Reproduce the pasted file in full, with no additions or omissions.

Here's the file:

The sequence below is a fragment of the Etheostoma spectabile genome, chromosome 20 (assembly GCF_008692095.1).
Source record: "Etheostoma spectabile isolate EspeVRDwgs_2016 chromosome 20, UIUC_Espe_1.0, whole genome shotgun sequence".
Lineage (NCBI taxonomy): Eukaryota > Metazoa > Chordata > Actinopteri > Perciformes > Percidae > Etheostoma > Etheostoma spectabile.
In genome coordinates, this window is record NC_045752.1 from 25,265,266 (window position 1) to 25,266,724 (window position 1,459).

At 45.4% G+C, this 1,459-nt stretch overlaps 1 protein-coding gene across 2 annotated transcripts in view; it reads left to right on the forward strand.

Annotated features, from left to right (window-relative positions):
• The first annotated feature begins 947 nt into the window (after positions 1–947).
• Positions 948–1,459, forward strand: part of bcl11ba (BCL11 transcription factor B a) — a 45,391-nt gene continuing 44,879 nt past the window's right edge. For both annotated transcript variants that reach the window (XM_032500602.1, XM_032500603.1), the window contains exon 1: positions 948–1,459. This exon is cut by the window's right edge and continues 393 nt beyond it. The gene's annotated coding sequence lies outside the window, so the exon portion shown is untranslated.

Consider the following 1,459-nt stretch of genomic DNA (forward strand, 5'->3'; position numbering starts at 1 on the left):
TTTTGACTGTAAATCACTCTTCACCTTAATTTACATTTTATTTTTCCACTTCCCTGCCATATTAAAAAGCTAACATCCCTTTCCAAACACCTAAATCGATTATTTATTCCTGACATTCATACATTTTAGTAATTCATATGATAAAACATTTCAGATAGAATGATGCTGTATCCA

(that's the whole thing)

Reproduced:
The sequence below is a fragment of the Etheostoma spectabile genome, chromosome 20 (assembly GCF_008692095.1).
Source record: "Etheostoma spectabile isolate EspeVRDwgs_2016 chromosome 20, UIUC_Espe_1.0, whole genome shotgun sequence".
Lineage (NCBI taxonomy): Eukaryota > Metazoa > Chordata > Actinopteri > Perciformes > Percidae > Etheostoma > Etheostoma spectabile.
In genome coordinates, this window is record NC_045752.1 from 25,265,266 (window position 1) to 25,266,724 (window position 1,459).

At 45.4% G+C, this 1,459-nt stretch overlaps 1 protein-coding gene across 2 annotated transcripts in view; it reads left to right on the forward strand.

Annotated features, from left to right (window-relative positions):
• The first annotated feature begins 947 nt into the window (after positions 1–947).
• Positions 948–1,459, forward strand: part of bcl11ba (BCL11 transcription factor B a) — a 45,391-nt gene continuing 44,879 nt past the window's right edge. For both annotated transcript variants that reach the window (XM_032500602.1, XM_032500603.1), the window contains exon 1: positions 948–1,459. This exon is cut by the window's right edge and continues 393 nt beyond it. The gene's annotated coding sequence lies outside the window, so the exon portion shown is untranslated.

Consider the following 1,459-nt stretch of genomic DNA (forward strand, 5'->3'; position numbering starts at 1 on the left):
TTTTGACTGTAAATCACTCTTCACCTTAATTTACATTTTATTTTTCCACTTCCCTGCCATATTAAAAAGCTAACATCCCTTTCCAAACACCTAAATCGATTATTTATTCCTGACATTCATACATTTTAGTAATTCATATGATAAAACATTTCAGATAGAATGATGCTGTATCCA